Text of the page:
Use this URL to cite or link to this record in EThOS: http://ethos.bl.uk/OrderDetails.do?uin=uk.bl.ethos.581718
Title: How do people with learning difficulties experience and make sense of the aging process?
Author: Newberry, Gayle
Awarding Body: University of Leeds
Current Institution: University of Leeds
Date of Award: 2013
Availability of Full Text:
Access through EThOS:
Access through Institution:
Abstract:
Not enough is currently known about how people with learning disabilities experience and understand the ageing process. This is particularly important as the population of older people with learning disabilities is growing due to increased life expectancy. This study aims to fill this gap in the literature by exploring how people with learning disabilities experience and make sense of the ageing process and old age. Seven people with learning disabilities aged 60 or over were interviewed, and their accounts were analysed using Interpretative Phenomenological Analysis. An individual analysis of each participant’s account is presented, followed by the group analysis. The master themes arising from the group analysis were: quality of relationships is central to enjoyment of life, including sub-themes on the importance of affection and companionship, distress at lack of closeness, and anxiety about ability to satisfy others; powerlessness; needing a sense of purpose; and making sense of getting older, including sub-themes on reactions to changes with age, life review and looking to the future. The findings of the study are discussed in relation to the existing literature. Clinical implications of the findings include the need for services to support older people with learning disabilities in maintaining friendships and meaningful activities. This study demonstrates that some older people with learning disabilities can engage in a process of life review and learning disability services could play a useful role in facilitating this process. Understanding of the ageing process varied between participants, and tended towards a negative, stereotypical view of ageing. The findings suggest that people with learning disabilities could benefit from psychoeducation on the ageing process to aid them in making sense of the changes they experience as they get older.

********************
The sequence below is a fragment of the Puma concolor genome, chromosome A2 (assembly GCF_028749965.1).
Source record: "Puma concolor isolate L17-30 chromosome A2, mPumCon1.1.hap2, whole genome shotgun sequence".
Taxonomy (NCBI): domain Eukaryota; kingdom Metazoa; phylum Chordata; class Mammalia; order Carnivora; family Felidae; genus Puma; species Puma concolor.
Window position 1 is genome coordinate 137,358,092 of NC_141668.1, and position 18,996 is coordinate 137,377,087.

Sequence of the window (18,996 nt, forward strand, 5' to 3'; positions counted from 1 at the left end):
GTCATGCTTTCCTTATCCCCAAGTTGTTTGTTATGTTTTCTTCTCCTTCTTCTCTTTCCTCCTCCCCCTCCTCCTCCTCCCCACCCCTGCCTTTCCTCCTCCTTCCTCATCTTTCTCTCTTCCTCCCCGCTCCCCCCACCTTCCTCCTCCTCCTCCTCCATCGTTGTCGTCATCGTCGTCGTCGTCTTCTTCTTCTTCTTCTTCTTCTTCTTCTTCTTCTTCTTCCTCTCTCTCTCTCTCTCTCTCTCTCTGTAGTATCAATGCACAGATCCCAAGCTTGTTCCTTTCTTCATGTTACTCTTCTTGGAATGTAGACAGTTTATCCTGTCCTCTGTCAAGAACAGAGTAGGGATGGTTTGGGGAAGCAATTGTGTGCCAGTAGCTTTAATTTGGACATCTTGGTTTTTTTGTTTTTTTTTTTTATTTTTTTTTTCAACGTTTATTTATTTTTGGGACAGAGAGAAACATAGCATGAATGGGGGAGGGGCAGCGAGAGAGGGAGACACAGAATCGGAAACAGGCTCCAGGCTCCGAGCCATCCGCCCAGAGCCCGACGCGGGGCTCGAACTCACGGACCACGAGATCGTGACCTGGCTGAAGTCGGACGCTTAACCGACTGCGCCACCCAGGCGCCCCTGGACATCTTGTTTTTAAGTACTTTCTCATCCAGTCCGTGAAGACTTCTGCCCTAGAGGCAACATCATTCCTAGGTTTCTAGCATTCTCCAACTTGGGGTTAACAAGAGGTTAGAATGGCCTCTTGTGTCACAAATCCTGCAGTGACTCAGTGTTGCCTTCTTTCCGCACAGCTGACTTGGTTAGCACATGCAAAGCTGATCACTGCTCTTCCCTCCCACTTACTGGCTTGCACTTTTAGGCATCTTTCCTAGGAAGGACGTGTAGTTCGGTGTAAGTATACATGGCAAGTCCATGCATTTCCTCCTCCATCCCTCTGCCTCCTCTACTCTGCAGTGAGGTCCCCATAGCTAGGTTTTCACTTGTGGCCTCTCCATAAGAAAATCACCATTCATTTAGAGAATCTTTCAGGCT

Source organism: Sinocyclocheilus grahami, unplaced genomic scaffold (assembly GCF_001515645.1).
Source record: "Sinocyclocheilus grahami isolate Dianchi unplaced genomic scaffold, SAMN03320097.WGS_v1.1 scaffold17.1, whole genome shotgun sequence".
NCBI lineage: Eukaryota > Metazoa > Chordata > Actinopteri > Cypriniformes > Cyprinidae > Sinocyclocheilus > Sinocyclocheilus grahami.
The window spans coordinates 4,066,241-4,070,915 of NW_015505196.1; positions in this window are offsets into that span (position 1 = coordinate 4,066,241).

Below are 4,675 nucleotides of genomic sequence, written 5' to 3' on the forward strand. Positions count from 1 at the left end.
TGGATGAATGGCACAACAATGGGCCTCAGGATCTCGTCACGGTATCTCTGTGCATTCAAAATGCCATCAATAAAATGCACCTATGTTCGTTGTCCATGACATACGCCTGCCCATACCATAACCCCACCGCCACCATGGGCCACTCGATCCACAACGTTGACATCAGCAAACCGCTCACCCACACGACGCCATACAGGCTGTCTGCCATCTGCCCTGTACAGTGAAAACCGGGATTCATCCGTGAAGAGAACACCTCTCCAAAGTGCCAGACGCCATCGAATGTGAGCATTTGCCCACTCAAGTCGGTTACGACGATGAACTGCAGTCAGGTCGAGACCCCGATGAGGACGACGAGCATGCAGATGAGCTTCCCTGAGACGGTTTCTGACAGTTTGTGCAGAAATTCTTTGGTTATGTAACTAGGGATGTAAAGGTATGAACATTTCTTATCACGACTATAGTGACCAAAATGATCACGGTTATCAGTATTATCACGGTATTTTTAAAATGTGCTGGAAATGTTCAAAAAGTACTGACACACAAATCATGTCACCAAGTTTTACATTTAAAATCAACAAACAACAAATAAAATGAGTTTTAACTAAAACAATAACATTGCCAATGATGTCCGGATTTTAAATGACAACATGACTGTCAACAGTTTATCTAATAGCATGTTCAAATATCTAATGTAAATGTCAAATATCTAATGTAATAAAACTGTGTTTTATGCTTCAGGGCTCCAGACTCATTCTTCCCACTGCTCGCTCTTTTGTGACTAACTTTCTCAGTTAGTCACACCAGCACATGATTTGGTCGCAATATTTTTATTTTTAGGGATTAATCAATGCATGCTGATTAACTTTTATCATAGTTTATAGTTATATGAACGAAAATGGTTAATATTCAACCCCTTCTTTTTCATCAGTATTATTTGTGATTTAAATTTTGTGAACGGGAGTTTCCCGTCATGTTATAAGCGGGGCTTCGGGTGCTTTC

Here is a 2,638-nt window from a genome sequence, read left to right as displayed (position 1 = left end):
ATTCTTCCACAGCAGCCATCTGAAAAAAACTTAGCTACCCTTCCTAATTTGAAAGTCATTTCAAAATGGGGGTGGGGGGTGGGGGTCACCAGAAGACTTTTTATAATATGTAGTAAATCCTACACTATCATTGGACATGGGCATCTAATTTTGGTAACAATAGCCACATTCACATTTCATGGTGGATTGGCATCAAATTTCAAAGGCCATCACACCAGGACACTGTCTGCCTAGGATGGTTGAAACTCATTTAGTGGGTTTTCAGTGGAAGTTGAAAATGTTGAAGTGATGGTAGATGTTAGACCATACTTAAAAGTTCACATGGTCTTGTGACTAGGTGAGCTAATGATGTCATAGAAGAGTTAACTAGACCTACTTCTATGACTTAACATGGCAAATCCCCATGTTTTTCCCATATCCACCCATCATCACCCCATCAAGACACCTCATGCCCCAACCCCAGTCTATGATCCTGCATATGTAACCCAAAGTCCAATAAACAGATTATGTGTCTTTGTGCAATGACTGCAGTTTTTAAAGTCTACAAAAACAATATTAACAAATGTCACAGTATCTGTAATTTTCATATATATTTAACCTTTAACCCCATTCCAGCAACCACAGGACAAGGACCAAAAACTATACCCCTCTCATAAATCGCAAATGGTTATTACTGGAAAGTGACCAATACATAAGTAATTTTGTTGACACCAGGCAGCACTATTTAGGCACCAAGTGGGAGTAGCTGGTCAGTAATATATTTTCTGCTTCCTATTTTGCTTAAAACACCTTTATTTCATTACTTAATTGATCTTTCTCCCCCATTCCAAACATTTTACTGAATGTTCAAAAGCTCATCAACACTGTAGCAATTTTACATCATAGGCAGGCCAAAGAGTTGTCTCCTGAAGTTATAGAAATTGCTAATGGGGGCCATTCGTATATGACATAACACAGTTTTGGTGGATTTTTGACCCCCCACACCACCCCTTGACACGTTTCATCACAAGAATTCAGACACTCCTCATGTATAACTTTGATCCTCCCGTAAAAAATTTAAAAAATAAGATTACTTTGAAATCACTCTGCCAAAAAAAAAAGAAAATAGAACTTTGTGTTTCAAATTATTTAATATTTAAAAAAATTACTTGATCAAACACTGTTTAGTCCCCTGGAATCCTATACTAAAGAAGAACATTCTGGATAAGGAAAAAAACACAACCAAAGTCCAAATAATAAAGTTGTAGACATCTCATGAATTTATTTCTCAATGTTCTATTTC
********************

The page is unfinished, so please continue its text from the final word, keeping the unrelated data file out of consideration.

Supervisor: Martin, C. ; Robbins, L. Sponsor: Not available
Qualification Name: Thesis (D.Clin.Psy.) Qualification Level: Doctoral
EThOS ID: uk.bl.ethos.581718  DOI: Not available
Share: